I am ambivalent about predictions in hotspot growth: I held off on posting anything about ABI Research's PR on their report tracking current and estimating future hotspot growth. They expect 143,700 by the end of this year, which they say is a growth of 47 percent over 2005. Since hotspots are difficult to count given the number of ones-and-twos run by individuals and small businesses, I could argue that part of this growth is greater interest on the part of locations in getting themselves listed, too.
I don't disagree with ABI Research's basic assessment that growth will continue at a relatively slow pace--they see just 109,000 hotspots in the hospitality market by 2010, up from 40,000 today. While that may represent a 170-percent increase, it works out to about a 25 percent increase per year. Those new locations will come at this point largely from entire chains converting; from hotels in lesser-developed nations adding service; and from individually run hotels making their own decision to add service. When I stayed in a small hotel on the Pacific Ocean beach in Jacó, Costa Rica, in 2003, it had no Internet access, but it's the kind of establishment that, catering to tourists, will almost certainly add it when it becomes affordable to do so.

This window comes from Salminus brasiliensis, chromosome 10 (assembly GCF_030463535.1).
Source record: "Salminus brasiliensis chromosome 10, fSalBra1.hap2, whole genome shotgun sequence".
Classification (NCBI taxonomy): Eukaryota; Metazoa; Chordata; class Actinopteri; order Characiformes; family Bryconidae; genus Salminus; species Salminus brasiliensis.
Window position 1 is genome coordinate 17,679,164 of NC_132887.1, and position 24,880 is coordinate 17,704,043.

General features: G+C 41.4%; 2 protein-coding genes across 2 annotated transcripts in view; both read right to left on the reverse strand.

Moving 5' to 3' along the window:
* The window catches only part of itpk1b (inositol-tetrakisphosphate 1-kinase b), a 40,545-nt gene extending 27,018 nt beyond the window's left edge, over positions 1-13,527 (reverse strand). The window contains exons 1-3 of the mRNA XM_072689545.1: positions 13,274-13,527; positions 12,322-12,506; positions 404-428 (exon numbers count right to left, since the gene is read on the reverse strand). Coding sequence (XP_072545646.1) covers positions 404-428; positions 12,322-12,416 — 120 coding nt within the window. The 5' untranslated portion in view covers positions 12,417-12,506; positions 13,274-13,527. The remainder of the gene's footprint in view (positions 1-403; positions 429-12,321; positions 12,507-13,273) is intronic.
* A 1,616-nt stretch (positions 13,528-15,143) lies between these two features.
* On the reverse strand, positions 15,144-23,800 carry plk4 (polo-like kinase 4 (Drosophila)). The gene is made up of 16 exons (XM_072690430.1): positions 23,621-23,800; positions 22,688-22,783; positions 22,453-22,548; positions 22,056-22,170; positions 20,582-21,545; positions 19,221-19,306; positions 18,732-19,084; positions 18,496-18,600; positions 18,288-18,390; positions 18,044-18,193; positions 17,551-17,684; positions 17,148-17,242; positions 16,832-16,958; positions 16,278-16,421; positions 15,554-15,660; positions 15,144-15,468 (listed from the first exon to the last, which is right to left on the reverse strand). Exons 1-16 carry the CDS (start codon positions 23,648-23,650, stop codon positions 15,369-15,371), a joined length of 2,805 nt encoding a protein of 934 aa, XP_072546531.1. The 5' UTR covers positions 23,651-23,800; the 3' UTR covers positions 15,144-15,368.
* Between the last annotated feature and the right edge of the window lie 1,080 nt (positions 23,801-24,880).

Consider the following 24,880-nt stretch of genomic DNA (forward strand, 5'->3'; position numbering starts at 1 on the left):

Fundamentally, it's not interesting to talk about hotspots any more, either. When you can get mobile WiMax, EVDO, HSDPA, and Wi-Fi in practically every location in the US with clouds of cell and WiMax along with metro-scale Wi-Fi deployments, hotspots will change in importance. There may be more of a shift to what's available on the local network--can I walk into Starbucks and download a 6 GB movie file quickly from a local server over 802.11n?--or the social aspect of the space. Higher bandwidth in hotspots may also drive continued interest. I have argued for a while that differentiation among hotspots, especially free versus fee, is quite tricky if they all work more or less well. But if one hotspots has a 6 Mbps downstream link and another 512 Kbps, it's quite possible that through word of mouth and experimentation, customers will migrate to the faster pipe even if they have to pay for it as bandwidth-intensive applications and Web sites keep appearing.